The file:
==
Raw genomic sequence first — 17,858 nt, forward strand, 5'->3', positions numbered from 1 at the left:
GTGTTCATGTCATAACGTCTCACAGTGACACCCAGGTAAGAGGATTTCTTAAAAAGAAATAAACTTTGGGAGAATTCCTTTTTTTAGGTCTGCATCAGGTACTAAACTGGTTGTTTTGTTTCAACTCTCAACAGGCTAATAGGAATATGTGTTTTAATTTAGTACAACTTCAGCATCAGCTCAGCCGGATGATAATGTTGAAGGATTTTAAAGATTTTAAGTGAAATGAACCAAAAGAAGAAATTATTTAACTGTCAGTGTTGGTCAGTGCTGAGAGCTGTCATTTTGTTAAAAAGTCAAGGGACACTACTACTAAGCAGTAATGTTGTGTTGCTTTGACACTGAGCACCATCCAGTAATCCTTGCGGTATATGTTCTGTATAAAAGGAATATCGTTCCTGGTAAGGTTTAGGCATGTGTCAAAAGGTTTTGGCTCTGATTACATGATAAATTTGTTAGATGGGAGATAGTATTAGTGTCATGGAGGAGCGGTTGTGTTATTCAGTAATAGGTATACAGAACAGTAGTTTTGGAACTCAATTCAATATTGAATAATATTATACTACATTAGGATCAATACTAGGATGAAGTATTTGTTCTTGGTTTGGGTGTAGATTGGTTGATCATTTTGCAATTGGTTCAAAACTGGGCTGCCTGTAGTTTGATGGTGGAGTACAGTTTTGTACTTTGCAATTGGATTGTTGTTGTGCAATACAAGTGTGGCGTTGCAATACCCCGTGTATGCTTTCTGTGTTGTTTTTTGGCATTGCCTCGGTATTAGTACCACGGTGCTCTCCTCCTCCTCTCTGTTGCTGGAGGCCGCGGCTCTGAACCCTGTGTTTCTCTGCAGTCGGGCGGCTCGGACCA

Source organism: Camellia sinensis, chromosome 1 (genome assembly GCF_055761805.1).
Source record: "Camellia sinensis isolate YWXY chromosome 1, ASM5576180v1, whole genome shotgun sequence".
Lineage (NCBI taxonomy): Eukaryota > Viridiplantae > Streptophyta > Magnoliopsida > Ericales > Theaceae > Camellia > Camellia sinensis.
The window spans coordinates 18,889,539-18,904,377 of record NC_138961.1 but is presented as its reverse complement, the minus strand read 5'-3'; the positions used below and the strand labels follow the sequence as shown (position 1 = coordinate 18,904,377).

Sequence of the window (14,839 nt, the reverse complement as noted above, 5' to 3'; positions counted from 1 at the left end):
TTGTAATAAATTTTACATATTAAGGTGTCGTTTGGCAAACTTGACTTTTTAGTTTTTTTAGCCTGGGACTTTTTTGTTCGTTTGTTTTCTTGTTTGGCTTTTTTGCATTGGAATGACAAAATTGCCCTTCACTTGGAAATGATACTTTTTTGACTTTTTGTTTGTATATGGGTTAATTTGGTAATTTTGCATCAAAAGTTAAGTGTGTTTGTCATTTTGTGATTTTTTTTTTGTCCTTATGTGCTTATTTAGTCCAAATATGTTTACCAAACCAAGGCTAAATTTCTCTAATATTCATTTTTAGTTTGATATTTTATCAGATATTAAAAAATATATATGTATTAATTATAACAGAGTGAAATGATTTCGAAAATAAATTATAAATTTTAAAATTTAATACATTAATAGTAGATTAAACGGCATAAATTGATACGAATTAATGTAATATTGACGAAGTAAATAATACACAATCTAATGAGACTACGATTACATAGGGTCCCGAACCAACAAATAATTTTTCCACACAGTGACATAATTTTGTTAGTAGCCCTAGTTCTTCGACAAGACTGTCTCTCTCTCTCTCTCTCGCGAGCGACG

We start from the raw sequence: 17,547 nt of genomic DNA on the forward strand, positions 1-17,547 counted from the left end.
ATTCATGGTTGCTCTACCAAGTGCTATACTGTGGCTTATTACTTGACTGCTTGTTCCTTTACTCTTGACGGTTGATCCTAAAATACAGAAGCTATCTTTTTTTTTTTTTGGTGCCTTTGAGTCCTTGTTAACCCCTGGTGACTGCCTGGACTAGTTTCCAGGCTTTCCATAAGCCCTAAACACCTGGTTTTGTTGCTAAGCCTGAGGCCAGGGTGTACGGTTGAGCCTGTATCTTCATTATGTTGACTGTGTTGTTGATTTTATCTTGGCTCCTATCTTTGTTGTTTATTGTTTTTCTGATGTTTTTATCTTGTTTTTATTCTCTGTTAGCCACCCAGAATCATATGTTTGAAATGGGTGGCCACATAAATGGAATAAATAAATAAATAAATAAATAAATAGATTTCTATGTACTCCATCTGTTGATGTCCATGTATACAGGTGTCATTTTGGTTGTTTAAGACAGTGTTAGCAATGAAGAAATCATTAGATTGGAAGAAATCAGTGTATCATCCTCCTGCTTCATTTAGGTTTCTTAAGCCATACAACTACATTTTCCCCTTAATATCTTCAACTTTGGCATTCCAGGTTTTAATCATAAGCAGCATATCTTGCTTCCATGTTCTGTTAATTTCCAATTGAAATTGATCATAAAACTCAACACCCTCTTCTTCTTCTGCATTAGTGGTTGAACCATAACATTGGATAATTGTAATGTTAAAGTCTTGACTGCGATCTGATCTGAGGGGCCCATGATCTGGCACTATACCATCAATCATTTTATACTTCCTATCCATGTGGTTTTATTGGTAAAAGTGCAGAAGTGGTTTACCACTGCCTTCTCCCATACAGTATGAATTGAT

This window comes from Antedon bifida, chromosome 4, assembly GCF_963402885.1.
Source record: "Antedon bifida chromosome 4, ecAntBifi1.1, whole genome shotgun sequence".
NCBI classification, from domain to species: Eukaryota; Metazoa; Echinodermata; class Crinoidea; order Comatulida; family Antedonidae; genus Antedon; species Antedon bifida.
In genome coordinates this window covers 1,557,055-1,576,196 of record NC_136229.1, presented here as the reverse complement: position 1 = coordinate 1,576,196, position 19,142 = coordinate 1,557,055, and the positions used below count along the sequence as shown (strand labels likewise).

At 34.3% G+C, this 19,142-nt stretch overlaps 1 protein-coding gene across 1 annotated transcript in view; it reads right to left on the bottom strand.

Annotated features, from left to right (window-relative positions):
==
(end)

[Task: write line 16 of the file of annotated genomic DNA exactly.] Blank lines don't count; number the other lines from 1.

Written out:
Annotated features, from left to right (window-relative positions):